My grandfather's hurdling cup, and his son's bowls, with my 

All the fresh herb garnishes came from my herb pots (I sowed handfuls of seeds six weeks before the shoot started, and once a week after that).  Tiny herbs wilt quickly in the heat, and look limp taken from supermarket packets, so it was a real bonus being able to pick them straight from the pot.

All in all, styling my own cookbook was an enormous  challenge, but one I thoroughly enjoyed. And if I'm dissatisfied with any one picture (there are a few I'd tweak if had to do it all again) I have no one but myself to blame.

Preparing a table shot for the photograph opening the Salads chapter.
Scrumptious: Food for Family and Friends is published by Random House Struik and is available at Exclusive Books.

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Nina said...

Jane, you did such a fine job and must I say leaves me somewhat panicky!!!

Jane-Anne said...

Don't be silly Nina. xx

Steve said...

Lovely. Elegant, unaffected images that are all about the food. Big thanks for staying away from the fe-fi-faux-farmhouse look!

africanaussie said...

absolutely beautiful - I would say you achieved your aim.

Kitchenboy said...

As I said before - Stunning, beautiful and classy! (I might not have used those exact words, but that is what I thought.)

I can't wait to get to South Africa in Jan/Feb 2013 to get my hands on one of these (and have it autographed, of course!)

Homemade Heaven said...

There is a big note on my hubby's night stand : "Things to buy Rosemary for her birthday", and your book is listed number 1!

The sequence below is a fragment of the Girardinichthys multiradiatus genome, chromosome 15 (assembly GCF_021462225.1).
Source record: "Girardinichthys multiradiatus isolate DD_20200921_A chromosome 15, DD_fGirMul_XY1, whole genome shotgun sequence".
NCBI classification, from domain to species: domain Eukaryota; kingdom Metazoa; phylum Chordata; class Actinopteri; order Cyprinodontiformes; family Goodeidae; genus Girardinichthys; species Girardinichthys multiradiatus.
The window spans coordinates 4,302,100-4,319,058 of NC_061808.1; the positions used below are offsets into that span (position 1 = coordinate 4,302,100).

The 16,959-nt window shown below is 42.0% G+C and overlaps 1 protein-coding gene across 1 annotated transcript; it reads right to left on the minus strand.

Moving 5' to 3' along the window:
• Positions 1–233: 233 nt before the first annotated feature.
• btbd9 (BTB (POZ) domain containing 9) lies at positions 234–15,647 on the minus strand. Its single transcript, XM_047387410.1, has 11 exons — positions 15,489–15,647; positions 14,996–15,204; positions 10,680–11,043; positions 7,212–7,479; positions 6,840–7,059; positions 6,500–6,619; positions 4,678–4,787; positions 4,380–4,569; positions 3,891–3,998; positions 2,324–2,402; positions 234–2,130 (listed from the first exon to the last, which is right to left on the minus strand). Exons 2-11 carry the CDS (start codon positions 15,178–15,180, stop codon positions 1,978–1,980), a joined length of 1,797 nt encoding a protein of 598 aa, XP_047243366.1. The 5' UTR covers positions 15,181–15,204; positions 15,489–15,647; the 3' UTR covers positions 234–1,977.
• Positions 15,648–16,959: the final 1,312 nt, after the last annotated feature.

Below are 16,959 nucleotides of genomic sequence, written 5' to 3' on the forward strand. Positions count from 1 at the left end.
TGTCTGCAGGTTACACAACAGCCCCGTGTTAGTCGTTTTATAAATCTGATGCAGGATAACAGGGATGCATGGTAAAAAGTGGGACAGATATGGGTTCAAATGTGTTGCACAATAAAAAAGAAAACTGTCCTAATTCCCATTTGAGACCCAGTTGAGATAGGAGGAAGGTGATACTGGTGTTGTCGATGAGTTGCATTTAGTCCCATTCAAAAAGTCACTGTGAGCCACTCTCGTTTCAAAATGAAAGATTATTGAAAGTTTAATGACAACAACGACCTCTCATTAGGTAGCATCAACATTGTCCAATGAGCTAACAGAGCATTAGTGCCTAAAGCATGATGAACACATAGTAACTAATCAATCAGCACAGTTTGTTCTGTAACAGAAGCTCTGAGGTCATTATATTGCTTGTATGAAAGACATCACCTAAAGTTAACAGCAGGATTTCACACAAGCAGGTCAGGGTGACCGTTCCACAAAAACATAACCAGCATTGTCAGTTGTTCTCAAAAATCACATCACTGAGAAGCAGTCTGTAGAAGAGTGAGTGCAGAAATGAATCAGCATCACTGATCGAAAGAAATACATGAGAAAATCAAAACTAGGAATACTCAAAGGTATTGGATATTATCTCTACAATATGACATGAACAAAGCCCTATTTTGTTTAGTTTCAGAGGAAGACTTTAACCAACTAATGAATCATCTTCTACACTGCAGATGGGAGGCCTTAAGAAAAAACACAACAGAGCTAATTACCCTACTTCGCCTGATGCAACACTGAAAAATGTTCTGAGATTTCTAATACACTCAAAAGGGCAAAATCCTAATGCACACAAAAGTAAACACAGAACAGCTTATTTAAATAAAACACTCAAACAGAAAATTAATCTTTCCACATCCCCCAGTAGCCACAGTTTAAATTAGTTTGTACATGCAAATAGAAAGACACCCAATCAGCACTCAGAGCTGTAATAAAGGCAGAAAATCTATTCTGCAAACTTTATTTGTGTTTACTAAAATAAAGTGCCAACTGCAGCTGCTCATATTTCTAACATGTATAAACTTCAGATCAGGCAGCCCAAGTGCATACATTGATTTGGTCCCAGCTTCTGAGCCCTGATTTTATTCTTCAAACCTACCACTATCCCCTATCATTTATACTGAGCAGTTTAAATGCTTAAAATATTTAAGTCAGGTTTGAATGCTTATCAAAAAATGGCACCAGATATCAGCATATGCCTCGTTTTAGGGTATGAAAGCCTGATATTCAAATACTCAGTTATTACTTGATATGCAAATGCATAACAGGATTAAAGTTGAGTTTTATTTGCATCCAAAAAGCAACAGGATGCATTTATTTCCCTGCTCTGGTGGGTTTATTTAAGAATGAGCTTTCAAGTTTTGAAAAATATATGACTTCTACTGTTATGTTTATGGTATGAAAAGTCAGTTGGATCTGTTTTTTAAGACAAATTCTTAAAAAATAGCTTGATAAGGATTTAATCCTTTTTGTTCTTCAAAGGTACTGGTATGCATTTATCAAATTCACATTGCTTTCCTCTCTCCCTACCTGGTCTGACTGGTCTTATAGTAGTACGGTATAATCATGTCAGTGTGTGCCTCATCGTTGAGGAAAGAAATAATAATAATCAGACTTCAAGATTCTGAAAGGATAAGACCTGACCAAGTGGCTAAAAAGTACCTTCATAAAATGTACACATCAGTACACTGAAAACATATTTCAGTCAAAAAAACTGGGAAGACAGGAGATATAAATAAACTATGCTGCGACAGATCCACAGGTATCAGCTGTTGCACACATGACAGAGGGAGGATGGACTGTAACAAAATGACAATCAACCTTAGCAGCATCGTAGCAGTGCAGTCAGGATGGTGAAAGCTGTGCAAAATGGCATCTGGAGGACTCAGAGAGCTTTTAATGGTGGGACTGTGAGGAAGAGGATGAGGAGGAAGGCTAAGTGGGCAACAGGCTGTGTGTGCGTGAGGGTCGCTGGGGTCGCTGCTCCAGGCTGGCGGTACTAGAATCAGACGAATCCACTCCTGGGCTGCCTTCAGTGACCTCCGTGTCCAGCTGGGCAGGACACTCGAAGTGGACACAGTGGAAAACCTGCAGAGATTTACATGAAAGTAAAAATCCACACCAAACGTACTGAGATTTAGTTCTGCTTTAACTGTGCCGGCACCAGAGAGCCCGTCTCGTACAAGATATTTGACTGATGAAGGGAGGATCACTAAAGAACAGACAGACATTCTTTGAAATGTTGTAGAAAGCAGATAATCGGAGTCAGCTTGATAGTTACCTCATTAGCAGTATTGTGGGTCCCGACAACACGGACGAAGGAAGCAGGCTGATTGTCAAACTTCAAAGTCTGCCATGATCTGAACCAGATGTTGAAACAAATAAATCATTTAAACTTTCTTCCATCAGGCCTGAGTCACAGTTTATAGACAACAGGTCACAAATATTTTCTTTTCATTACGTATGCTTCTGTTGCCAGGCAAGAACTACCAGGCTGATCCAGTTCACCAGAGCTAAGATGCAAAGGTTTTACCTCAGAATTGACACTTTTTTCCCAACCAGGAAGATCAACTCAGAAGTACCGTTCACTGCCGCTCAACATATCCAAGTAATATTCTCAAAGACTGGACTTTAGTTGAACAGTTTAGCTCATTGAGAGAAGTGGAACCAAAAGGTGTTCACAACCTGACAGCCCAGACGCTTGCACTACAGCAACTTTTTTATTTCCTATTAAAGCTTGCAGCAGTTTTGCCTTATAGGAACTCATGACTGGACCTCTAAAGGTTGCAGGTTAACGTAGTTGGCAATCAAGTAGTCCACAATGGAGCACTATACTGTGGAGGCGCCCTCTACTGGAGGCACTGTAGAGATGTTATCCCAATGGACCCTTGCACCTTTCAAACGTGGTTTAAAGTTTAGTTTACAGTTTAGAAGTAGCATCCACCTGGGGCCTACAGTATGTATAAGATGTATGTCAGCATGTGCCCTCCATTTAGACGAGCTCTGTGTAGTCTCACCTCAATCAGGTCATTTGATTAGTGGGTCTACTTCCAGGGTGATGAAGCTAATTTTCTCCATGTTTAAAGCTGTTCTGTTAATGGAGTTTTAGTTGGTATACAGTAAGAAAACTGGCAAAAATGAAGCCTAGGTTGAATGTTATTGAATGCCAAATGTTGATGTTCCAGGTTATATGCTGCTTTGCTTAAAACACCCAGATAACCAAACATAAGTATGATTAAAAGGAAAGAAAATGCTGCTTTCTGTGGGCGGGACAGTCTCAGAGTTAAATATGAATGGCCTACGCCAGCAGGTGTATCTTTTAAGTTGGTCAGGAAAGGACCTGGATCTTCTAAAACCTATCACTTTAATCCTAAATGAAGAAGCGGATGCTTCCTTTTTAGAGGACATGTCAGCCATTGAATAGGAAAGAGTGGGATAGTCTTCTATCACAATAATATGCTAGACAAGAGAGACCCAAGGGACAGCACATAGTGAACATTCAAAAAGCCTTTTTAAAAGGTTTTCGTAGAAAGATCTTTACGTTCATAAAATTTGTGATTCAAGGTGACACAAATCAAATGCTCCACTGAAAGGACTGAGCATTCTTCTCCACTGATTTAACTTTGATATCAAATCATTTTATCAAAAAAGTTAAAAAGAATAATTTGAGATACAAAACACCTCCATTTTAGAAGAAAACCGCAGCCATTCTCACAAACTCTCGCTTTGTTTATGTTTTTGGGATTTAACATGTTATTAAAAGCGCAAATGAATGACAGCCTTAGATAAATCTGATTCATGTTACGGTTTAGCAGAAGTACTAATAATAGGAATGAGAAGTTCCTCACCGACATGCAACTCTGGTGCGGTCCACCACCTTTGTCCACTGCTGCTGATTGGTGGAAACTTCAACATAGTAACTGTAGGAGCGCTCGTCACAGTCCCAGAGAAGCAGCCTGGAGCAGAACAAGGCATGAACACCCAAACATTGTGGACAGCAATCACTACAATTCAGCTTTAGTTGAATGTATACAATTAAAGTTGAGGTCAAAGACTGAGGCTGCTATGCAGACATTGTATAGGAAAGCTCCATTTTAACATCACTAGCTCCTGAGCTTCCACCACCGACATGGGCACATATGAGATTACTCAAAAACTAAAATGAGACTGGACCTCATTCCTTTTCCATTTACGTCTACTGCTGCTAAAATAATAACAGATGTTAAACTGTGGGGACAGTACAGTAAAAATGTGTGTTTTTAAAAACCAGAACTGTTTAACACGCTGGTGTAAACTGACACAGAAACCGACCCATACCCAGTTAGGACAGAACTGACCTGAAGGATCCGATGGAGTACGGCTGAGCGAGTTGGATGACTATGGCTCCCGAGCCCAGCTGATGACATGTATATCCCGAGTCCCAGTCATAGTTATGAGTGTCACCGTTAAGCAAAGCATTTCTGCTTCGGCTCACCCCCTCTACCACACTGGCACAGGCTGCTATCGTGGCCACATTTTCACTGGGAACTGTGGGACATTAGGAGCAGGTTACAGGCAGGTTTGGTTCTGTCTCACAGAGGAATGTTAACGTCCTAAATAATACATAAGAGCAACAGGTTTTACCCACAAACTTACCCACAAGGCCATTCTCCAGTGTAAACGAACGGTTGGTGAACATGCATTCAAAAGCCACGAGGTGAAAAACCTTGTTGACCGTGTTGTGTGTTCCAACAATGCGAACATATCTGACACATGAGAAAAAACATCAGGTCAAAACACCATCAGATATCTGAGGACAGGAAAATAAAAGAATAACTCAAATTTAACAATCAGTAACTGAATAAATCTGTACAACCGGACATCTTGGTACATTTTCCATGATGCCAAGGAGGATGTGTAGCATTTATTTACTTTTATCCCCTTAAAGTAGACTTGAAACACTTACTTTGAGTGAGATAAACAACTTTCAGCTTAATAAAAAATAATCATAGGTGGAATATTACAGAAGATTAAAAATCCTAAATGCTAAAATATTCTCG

Jane-Anne said...

Thank you so much for your warm support, my friends.

Ann said...

Your styling principles and use of family & friend history are spot-on.

I always wonder if anyone actually gets to eat the food after shoots. Do the stylist, chef, photographer and assistants shoot, eat and leave? Or merely shoot and leave?

Chelsea said...

These photos are beautiful and I'm sure your cookbook is wonderfully styled! Congratulations, it looks perfect.

Jane-Anne said...

Hi Ann!

Thanks for your comment. Ha ha for the eats, shoots and leaves reference!

Normally the crew will sit down at lunch time and demolish whatever was photographed in the morning.

Afternoon food is put in the fridge for dinner, or taken home in blikkies by whoever wants a take-away!

Jane-Anne said...

@Chelsea - thank you very much!

Unknown said...

What a fantastic cookbook! Such a Best Recipe Cookbook So unique.

Zoe said...

Yay!! This is great - can't wait to find it!! Will it be advertised in 'Food and Home' too?

Sue Green said...

Great to read some background, I really believe I was meant to have your book! :)

Jeanne said...

What an interesting post - thanks v much for sharing what went on behind the scenes :) Can't wait till the day I actually see your book in the flesh, so to speak.